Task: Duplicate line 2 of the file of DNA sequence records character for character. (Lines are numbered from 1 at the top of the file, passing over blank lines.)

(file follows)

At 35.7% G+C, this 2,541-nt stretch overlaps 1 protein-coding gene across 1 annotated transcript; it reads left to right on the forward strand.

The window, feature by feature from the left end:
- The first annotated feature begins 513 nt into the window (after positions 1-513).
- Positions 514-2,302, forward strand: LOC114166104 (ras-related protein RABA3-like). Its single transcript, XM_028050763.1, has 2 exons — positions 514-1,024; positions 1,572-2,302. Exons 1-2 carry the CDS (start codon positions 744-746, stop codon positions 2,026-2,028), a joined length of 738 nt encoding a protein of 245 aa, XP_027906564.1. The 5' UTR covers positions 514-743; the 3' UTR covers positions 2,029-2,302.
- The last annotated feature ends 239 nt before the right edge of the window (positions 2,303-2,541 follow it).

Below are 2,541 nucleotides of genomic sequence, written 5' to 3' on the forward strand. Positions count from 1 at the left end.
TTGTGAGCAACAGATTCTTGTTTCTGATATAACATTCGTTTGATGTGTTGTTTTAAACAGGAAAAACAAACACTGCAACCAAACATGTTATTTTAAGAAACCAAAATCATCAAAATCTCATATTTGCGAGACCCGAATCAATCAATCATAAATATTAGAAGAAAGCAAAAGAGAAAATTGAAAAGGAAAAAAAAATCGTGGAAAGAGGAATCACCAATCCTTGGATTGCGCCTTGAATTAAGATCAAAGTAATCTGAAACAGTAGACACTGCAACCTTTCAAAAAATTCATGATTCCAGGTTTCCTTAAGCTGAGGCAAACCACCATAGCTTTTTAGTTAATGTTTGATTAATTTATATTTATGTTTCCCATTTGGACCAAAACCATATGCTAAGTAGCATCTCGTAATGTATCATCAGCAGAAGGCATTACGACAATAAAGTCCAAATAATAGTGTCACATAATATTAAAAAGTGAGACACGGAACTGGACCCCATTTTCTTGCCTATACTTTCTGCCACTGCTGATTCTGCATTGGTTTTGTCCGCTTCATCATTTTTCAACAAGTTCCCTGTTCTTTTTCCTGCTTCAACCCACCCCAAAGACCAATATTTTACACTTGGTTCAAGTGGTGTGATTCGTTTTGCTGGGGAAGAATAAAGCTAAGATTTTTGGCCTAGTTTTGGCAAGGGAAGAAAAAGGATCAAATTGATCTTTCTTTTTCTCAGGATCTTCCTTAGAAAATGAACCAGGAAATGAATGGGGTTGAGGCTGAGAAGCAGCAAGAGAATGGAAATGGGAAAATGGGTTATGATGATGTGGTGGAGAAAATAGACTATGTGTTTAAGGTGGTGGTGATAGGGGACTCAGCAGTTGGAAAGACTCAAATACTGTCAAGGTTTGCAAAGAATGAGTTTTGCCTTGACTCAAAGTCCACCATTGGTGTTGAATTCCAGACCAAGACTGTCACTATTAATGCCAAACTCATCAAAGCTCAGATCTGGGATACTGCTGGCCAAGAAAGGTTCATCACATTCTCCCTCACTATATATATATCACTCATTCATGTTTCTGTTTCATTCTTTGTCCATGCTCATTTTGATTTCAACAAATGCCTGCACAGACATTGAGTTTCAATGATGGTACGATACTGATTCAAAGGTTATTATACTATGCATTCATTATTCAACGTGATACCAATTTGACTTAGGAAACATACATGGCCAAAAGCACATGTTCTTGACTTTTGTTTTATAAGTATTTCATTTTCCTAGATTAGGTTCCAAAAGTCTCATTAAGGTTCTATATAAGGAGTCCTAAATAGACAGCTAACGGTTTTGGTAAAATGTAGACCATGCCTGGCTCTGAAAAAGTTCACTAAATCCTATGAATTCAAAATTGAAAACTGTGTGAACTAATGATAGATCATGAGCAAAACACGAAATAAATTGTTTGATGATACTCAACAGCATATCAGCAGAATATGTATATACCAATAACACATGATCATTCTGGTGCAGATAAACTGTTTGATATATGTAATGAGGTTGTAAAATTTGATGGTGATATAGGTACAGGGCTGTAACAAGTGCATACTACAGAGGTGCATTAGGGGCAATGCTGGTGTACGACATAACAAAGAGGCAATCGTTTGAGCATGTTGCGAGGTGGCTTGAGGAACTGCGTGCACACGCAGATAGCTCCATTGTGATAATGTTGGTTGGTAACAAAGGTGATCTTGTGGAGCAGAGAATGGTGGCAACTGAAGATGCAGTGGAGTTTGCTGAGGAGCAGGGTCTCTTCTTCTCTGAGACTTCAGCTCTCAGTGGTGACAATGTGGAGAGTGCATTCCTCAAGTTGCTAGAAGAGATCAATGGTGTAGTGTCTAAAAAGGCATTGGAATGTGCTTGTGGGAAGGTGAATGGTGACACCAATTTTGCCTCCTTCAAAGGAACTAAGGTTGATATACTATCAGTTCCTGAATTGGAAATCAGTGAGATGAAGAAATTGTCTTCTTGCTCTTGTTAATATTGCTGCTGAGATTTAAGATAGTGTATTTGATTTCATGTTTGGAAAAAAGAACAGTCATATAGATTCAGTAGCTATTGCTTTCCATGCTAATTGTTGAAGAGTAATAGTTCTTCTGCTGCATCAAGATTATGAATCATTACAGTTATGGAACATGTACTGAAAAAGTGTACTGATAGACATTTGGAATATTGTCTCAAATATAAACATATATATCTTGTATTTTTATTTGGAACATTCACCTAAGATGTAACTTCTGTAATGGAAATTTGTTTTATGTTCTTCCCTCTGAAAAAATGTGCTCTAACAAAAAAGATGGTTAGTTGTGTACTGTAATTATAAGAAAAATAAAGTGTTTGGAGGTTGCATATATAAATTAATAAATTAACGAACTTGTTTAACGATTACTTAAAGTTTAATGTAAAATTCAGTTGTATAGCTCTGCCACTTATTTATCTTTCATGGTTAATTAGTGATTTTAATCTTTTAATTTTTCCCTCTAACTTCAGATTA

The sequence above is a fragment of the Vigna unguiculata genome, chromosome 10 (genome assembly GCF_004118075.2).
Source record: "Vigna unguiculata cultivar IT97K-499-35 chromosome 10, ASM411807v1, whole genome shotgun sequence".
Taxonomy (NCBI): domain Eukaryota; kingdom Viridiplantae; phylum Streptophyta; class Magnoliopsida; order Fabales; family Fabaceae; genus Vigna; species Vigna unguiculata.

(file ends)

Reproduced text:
The window, feature by feature from the left end: